After Associated Press reporter Tom LoBianco's story about Tony Bennett’s manipulation of the A-F school grading system concerning Christel House Academy and another 12 charter schools, school accountability measures enacted during the past four years came under scrutiny.
Bennett’s penchant to always be in control by worrying and finally manipulating the score of one, and later 12 other charter schools, has opened the door to a review of all school reform: A-F school grading system, teacher evaluation, Common Core standards, national assessments, etc.
On Sept. 12, Bennett wrote to his chief of staff, Heather Neal: “They need to understand that anything less than an A for Christel House Academy compromises all of our accountability work.”
The same holds true for all the traditional public schools that did not receive the same consideration.
The second question to be asked is: Whose accountability work did it compromise? The few or the many, the rich or the poor, those whose political power was more important than the children who are taught?
The importance of accountability work is that everyone is accountable all the time for the education of children in every school.
School districts during the past four years have worked diligently to meet the requirements of No Child Left Behind, ISTEP+ performance and growth benchmarks, developing new teacher evaluation tools to fulfill the requirements of Race to the Top, and finally meeting the lengthy and complex A-F grading system which Bennett, with little or no input from educators, forced on administrators, teachers, parents and students of Indiana.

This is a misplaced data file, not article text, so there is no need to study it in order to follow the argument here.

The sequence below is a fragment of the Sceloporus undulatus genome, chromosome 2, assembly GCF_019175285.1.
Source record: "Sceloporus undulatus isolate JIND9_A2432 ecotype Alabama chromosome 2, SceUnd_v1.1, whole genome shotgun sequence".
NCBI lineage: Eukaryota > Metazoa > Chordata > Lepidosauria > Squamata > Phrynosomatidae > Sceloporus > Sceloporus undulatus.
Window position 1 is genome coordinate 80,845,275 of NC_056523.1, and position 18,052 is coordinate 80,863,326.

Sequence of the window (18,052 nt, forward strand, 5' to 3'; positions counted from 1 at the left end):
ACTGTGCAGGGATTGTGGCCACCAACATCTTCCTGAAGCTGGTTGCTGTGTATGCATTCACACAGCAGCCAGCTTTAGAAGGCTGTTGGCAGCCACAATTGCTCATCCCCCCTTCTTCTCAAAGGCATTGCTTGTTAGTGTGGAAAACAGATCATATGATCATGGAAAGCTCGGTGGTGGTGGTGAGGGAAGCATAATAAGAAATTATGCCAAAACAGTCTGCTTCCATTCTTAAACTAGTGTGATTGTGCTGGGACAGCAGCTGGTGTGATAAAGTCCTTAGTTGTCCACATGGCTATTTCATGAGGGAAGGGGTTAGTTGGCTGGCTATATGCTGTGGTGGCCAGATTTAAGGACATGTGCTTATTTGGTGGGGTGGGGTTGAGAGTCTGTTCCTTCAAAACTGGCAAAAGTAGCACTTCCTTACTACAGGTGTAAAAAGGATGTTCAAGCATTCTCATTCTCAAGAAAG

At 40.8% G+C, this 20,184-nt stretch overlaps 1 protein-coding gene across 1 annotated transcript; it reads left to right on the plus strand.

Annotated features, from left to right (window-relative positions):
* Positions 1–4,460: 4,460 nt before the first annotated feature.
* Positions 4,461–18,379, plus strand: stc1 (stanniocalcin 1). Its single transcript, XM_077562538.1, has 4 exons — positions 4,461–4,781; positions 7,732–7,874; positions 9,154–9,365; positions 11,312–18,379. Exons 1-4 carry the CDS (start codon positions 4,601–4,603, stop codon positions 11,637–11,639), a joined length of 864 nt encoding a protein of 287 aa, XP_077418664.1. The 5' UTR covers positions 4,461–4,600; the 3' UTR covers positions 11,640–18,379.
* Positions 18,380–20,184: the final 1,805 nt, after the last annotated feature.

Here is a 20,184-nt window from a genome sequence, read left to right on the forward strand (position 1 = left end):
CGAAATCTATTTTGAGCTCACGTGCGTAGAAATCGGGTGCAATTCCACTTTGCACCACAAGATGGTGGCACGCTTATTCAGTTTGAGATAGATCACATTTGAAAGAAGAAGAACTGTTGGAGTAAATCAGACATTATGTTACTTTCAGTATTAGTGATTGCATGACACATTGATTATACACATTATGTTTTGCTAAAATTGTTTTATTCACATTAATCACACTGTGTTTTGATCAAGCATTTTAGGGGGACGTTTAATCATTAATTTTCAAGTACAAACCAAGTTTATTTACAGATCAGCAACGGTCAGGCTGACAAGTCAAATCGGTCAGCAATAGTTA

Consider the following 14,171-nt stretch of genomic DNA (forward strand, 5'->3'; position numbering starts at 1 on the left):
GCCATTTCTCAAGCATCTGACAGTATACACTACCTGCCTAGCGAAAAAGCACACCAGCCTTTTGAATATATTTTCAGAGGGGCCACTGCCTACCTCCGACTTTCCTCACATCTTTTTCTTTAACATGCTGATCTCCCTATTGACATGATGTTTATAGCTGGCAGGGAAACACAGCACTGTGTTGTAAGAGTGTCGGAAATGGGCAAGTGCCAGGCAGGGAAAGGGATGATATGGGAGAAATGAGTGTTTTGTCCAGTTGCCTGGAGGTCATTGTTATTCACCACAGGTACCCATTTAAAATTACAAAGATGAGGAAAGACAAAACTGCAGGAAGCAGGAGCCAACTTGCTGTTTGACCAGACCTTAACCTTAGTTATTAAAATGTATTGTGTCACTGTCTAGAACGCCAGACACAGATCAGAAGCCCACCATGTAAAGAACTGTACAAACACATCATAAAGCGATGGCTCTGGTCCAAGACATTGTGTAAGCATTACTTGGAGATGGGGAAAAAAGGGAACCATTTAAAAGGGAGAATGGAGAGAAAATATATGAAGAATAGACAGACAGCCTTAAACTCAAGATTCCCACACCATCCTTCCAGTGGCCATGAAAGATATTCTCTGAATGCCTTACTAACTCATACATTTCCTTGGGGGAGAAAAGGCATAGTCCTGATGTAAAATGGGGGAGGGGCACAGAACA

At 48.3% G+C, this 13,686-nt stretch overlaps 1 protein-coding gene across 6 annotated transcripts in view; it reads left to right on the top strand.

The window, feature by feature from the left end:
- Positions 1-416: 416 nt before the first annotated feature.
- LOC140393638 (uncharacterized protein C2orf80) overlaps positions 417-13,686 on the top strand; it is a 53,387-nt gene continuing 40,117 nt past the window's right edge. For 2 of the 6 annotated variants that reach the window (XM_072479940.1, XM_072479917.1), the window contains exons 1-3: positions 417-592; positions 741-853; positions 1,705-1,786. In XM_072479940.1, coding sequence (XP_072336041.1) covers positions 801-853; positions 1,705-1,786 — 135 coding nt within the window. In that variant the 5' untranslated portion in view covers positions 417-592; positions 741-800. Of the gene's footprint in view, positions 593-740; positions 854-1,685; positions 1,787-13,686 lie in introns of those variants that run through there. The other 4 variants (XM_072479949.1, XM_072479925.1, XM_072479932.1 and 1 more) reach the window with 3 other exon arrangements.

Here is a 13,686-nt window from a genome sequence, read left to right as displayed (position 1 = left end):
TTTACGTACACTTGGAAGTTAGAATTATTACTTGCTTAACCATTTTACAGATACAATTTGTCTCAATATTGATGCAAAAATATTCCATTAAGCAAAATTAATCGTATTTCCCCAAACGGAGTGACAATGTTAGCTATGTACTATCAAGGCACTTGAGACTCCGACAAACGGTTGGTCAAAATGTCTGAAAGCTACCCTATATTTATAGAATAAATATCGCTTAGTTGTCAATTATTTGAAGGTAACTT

We have persevered in the face of great challenges by those who appeared to be seeking to undermine public education.
The issue now is how this incident will influence existing and further practices of educators in the future.
The pause in Common Core standards complicate the job of educators, many of whom have spent the better part of the past two years getting ready for the change in the state accountability test and are back to using the standards they thought were going to be transitioned from.
Even though the one-year delay, enacted by the state Legislature and supported by Glenda Ritz, came before the Bennett fiasco, the changing of the Christel House Academy’s grade has overtones in this debate.
Educators are once again looked upon as not being trustworthy and, worse yet, anyone who has never set foot in a classroom to teach students of various abilities and backgrounds, who has never run a school or a school district, can make the decision to delay the implementation of the common core state standards for one year.
We encourage the State Board of Education to stand behind educators and not find themselves stuck in a philosophical or political bind.
A-F could serve a purpose, if the formula wasn’t so complicated that no one can explain how a school gets its grade and if it truly reflected the educational worth of the school.